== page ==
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how does subsoil tillage build soil?  RSS feed

 
dan long
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I thought tillage in general did the exact opposite: introduces too much oxygen thus depleting OM and disrupts soil fauna. I have seen many people prescribing subsoil tillage for "creating topsoil" but very little explanation as to how it accomplishes this. They mostly talk about the advantage to the farmer.
 
Dave Burton
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Is something being tilled in, or is it just tilling? Either way, I think nature can handle the necessary tilling itself.

The reason tilling gave short-term benefits but hurts in the long-run, if I remember correctly from gaia's garden's analysis of this, was because it quickly added a lot of organic matter and air back into the soil which kinda kicks starts all the soil microbes- like putting them on hyperdrive. This increased surge in activity uses up the available resources within the soil, like sprinting early compared to steady jogging, and leaves little leftover for maintaining daily functions. Over time, this short series of "bursts" consumes the organic matter and -vitally important- humus within the soil until there is little left. Then, it is down hill from there.....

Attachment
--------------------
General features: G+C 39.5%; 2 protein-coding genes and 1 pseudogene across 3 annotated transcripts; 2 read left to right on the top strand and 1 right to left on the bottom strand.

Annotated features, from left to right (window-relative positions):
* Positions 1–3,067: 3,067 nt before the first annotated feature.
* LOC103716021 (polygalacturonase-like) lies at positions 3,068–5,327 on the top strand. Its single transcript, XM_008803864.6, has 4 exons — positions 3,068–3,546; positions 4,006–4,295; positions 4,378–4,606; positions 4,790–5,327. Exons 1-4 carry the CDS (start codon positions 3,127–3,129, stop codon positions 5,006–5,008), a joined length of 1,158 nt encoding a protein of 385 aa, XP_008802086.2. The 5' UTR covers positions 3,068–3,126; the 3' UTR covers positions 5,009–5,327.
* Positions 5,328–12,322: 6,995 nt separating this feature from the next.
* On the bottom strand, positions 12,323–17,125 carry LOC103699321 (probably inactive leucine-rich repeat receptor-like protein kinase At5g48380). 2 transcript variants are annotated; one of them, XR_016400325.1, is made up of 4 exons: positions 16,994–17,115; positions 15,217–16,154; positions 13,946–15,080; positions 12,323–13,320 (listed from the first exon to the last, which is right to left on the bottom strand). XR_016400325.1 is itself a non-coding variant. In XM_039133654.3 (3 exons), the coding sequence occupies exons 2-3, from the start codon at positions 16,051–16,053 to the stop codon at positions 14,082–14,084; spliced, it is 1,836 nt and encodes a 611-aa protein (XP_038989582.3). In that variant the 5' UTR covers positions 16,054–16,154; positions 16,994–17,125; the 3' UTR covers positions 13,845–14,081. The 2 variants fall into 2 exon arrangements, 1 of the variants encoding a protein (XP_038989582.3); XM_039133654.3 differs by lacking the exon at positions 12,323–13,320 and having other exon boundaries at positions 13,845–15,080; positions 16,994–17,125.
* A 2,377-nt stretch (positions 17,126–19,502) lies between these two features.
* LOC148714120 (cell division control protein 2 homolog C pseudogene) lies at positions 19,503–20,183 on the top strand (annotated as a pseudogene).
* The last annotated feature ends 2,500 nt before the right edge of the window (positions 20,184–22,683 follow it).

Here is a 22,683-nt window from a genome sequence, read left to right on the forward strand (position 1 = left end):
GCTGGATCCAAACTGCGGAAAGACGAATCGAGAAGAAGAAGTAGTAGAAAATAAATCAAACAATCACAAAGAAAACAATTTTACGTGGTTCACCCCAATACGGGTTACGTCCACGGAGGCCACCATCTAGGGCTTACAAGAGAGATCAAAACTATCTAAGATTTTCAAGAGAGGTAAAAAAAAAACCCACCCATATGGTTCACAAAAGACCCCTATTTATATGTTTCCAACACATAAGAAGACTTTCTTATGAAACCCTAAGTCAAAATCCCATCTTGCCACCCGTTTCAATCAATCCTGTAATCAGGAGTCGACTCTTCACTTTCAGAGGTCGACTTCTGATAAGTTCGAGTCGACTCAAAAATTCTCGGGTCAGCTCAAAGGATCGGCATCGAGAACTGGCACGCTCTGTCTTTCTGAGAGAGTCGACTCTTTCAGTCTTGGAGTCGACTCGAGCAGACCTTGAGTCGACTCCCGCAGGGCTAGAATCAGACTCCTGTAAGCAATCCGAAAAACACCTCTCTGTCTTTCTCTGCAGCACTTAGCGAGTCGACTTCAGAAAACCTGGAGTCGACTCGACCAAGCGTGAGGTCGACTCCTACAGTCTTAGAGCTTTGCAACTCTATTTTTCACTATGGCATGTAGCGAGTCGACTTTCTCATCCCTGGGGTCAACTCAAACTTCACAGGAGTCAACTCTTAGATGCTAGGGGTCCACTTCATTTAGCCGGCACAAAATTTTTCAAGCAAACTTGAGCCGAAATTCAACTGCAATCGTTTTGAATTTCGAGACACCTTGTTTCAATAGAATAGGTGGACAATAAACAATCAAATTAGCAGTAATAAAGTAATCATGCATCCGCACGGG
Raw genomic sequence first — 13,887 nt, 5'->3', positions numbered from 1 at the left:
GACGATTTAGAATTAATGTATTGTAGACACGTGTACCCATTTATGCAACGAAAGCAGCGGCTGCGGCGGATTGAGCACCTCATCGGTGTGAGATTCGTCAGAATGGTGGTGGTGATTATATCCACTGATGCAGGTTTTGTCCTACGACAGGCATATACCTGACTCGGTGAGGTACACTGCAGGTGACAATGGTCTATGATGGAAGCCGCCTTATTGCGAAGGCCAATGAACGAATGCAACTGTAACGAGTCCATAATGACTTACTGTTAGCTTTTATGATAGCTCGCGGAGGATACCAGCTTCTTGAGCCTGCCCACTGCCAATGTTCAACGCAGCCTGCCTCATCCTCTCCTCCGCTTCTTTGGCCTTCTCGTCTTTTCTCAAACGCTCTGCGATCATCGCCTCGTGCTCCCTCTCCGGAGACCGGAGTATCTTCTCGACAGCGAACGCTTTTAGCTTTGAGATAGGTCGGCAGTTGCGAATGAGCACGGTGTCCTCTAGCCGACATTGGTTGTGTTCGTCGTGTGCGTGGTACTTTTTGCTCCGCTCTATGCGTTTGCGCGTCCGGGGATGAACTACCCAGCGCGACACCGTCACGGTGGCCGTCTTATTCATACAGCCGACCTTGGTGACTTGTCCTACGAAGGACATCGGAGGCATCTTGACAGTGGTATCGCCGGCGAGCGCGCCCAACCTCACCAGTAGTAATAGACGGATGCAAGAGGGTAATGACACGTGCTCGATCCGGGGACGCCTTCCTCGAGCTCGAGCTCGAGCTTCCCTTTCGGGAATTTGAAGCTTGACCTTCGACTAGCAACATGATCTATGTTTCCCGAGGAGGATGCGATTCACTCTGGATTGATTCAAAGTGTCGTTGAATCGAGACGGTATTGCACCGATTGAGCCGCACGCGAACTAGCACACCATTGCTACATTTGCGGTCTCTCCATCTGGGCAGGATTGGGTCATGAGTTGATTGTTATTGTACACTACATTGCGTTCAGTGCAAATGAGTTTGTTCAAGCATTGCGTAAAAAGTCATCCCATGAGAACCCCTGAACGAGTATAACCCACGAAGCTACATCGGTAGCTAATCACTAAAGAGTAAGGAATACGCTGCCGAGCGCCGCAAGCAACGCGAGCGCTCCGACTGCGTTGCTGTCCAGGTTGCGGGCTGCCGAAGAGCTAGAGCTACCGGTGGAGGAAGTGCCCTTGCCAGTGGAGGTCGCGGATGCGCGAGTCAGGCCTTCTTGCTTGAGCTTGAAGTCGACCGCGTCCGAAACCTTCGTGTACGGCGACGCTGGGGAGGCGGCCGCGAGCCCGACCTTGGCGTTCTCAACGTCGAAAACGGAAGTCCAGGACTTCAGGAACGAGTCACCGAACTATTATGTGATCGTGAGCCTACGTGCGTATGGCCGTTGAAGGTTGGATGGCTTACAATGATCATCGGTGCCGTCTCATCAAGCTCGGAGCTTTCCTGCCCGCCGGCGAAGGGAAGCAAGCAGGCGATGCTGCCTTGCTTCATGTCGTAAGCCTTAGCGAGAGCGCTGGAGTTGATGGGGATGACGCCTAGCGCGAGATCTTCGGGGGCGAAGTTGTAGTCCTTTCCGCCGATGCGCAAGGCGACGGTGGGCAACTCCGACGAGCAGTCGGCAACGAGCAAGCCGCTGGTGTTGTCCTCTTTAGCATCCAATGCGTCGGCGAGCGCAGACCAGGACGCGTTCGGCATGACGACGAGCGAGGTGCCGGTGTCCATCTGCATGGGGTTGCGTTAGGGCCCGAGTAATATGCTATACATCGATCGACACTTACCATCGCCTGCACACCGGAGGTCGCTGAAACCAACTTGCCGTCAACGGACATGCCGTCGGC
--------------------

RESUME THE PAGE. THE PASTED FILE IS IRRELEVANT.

I am confused, too, as how tilling would create soil

 
John Saltveit
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I think that you are both correct. Tillage doesn't build soil. It depletes it. It kills mycorrhizal fungi by chopping it up and also by moving microorganisms to different parts of the soil levels, kills them because that's not where they can live.
John S
PDX OR
 
dan long
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John Saltveit wrote:I think that you are both correct. Tillage doesn't build soil. It depletes it. It kills mycorrhizal fungi by chopping it up and also by moving microorganisms to different parts of the soil levels, kills them because that's not where they can live.
John S
PDX OR


You dont happen to have any idea as to how sub soil tillage advocates believe this practice build soil, do you?
 
John Saltveit
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I think they till to kill weeds, make planting more comfortable and build short term bursts of available energy, not for long term soil building. I have never heard of doing it to build the soil.